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InfoQ Homepage News Facebook’s Switch from ntpd to chrony for a More Accurate, Scalable NTP Service

Facebook’s Switch from ntpd to chrony for a More Accurate, Scalable NTP Service

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Facebook's engineering team wrote about their approach on how they built a more accurate and scalable Network Time Protocol (NTP) service by replacing ntpd with chrony and a multi-layered architecture.

Facebook switched from ntpd to chrony after their tests found it to be "more accurate and scalable" than ntpd, with improvements from "10 milliseconds to 100 microseconds".  These tests were aimed at improving the accuracy of the synchronization in the range of micro and nanoseconds to support distributed databases and logging systems. They also shared their verification process of these test results. Many cloud and content delivery network providers offer public NTP servers that can be used by anybody.

The Network Time Protocol - which has been around since before 1985 - is the standard method for synchronizing clocks between computers. Implementations of NTP have to account for leap seconds to allow for irregularities in the earth’s rotation by introducing an extra second, usually on June 30th or December 31st. One of the ways this is done is by "smearing" - spreading this increment over a period of time. Smearing is used by Google, AWS, and Facebook NTP servers. Cloudflare server, however, does not implement it. ntpd - the reference implementation of NTP - is widely used by servers to synchronize their clocks. chrony is another implementation of the NTP as well as the Extended NTP. The Extended NTP "enables NTP servers to provide their clients and peers with more accurate transmit timestamps".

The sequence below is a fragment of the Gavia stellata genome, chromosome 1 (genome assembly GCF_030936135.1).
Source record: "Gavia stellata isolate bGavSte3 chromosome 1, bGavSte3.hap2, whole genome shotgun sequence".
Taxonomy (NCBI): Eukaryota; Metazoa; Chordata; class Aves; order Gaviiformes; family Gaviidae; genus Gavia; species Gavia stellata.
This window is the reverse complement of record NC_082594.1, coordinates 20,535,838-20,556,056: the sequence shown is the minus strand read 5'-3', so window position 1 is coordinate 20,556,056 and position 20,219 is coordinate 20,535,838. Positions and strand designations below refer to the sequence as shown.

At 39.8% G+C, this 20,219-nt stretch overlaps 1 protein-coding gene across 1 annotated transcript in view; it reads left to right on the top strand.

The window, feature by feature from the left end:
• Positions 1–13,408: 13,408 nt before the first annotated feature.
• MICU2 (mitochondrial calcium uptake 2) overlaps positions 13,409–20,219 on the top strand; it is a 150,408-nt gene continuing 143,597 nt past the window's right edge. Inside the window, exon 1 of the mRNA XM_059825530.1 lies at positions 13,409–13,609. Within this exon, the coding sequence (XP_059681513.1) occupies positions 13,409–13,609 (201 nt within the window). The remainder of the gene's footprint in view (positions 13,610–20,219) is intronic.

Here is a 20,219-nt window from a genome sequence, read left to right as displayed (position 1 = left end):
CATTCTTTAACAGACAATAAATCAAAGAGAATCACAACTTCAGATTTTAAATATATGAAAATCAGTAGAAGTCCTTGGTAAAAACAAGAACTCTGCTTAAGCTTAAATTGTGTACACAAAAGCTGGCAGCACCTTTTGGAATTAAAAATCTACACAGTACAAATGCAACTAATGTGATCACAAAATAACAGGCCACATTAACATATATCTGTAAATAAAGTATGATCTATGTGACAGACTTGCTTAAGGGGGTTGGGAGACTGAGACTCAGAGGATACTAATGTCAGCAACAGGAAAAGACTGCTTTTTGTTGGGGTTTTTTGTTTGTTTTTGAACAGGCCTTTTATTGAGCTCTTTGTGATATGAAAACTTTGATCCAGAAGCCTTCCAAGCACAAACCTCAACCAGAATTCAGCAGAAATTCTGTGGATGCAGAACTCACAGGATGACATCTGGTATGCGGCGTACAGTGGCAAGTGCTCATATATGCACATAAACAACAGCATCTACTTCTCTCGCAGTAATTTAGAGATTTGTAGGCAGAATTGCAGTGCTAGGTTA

Facebook's multi-layered time server architecture consists of satellites with precise atomic clocks at the top layer. Facebook's own atomic clocks sync with one of these, forming the second layer. A pool of NTP servers synchronizing with these form the next layer, and smearing is implemented here. The last layer consists of a number of servers that can serve more traffic and deal with smeared time only.

Facebook's test measurements included measuring the estimated error when two computer clocks sync. chrony displayed a lesser estimated error (in the range of microseconds) compared to ntpd (in the range of milliseconds). Such measurements are subject to certain assumptions about the network topology as well as characteristics of the hardware. They also tested with dedicated hardware testing devices. Using hardware timestamps (present in some network cards) bypasses possible delays arising from CPU scheduling and host address resolution. After running tests inside their dedicated internal networks, Facebook reran them on public networks against other public time servers as well.

Facebook's public NTP servers are situated in five different locations across their global infrastructure.

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